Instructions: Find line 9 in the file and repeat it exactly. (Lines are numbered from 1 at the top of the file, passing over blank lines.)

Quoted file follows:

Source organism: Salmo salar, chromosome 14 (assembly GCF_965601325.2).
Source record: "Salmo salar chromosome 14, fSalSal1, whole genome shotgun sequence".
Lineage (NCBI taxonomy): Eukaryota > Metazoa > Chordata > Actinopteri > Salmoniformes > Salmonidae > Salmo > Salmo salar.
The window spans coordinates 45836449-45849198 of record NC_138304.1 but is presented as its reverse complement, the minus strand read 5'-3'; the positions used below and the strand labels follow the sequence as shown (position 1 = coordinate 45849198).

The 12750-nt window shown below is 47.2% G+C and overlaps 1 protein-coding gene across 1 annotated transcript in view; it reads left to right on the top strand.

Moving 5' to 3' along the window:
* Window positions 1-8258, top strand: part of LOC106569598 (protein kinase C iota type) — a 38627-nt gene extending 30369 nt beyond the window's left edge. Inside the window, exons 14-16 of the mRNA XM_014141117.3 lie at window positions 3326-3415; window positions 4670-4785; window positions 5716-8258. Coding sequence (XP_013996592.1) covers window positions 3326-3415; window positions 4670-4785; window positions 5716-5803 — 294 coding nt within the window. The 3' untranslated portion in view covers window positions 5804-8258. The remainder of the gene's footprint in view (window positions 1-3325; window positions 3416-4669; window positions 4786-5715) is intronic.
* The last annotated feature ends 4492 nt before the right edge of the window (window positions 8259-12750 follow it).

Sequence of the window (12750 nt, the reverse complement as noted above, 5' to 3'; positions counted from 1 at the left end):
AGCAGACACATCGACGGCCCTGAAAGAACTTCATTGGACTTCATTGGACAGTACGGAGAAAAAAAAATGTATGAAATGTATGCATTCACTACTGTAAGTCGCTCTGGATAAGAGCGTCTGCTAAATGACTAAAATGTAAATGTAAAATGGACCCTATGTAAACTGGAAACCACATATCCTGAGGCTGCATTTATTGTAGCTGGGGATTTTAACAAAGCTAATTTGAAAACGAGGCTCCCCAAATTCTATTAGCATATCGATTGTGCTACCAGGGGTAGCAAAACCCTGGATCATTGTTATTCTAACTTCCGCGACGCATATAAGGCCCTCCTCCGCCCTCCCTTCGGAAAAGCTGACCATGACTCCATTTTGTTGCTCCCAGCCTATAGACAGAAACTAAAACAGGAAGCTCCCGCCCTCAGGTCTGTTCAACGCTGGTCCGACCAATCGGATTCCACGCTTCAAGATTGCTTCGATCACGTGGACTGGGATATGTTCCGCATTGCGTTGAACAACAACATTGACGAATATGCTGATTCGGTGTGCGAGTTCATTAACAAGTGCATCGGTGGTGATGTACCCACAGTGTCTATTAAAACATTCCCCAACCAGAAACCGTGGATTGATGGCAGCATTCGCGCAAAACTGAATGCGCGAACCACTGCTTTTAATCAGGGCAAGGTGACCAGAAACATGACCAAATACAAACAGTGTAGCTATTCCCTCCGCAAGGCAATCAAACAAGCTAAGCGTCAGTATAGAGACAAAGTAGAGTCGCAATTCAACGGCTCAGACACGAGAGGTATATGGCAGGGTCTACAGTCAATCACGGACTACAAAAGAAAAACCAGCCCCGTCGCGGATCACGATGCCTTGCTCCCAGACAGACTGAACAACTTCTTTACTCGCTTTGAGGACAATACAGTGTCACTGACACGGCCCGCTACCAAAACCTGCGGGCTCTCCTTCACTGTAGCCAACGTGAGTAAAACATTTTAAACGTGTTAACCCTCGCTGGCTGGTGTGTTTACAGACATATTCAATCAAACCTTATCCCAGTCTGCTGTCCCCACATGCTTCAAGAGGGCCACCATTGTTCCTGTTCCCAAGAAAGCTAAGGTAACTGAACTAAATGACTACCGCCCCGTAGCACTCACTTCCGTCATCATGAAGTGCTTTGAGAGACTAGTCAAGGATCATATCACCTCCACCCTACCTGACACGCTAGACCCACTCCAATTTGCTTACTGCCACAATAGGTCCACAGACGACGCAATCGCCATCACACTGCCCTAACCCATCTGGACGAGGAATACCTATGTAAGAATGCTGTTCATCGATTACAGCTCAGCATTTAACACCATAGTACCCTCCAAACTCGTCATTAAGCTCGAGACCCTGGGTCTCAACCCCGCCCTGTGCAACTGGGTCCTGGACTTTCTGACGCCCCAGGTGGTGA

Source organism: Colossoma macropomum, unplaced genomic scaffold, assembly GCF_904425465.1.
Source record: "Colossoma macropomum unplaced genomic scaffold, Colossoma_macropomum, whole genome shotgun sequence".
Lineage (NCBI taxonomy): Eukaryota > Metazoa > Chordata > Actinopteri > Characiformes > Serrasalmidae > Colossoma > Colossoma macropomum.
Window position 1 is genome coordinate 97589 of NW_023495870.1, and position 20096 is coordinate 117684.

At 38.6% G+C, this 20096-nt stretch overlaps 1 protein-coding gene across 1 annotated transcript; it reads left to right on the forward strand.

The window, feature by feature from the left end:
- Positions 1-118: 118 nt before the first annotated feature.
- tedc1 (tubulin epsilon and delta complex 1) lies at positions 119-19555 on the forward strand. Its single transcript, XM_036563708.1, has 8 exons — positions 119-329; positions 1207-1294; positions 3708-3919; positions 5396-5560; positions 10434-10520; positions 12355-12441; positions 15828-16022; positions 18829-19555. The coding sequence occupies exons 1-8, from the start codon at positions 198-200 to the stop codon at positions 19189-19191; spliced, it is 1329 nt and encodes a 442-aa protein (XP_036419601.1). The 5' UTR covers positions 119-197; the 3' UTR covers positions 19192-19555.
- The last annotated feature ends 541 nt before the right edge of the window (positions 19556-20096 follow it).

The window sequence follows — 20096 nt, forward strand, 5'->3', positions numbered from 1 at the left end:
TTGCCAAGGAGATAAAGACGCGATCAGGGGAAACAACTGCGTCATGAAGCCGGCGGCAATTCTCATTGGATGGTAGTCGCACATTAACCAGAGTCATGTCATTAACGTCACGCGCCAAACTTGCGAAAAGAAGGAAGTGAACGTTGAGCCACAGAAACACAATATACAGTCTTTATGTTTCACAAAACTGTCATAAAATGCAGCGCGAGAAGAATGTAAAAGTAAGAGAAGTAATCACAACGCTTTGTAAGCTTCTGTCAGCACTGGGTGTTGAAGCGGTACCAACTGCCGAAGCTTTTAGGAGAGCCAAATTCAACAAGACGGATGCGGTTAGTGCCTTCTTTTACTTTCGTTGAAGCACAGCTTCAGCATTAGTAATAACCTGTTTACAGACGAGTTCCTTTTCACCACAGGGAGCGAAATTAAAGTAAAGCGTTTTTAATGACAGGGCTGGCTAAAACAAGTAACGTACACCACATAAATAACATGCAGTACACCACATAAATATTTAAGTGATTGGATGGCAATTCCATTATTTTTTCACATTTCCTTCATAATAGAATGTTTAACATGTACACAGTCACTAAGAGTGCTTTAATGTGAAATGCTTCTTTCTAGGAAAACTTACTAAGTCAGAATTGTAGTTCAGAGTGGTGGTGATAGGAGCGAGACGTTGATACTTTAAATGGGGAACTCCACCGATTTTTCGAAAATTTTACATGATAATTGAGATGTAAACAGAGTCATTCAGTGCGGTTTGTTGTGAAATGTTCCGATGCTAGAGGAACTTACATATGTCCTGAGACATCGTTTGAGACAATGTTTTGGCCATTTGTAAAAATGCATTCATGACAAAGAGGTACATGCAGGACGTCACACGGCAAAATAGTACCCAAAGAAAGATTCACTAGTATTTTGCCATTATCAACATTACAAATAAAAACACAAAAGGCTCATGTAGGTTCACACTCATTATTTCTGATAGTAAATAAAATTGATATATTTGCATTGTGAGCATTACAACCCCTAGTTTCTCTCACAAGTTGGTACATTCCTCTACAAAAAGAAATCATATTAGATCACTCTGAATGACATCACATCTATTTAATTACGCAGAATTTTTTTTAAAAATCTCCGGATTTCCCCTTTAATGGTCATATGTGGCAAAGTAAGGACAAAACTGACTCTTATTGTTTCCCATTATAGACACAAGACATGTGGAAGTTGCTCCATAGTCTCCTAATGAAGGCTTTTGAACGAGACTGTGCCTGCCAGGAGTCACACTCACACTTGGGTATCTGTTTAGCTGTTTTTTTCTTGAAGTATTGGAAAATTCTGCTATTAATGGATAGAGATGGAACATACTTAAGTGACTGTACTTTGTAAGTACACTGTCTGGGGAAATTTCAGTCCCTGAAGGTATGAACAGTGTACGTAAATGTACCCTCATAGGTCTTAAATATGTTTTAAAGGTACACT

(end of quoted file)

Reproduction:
Sequence of the window (12750 nt, the reverse complement as noted above, 5' to 3'; positions counted from 1 at the left end):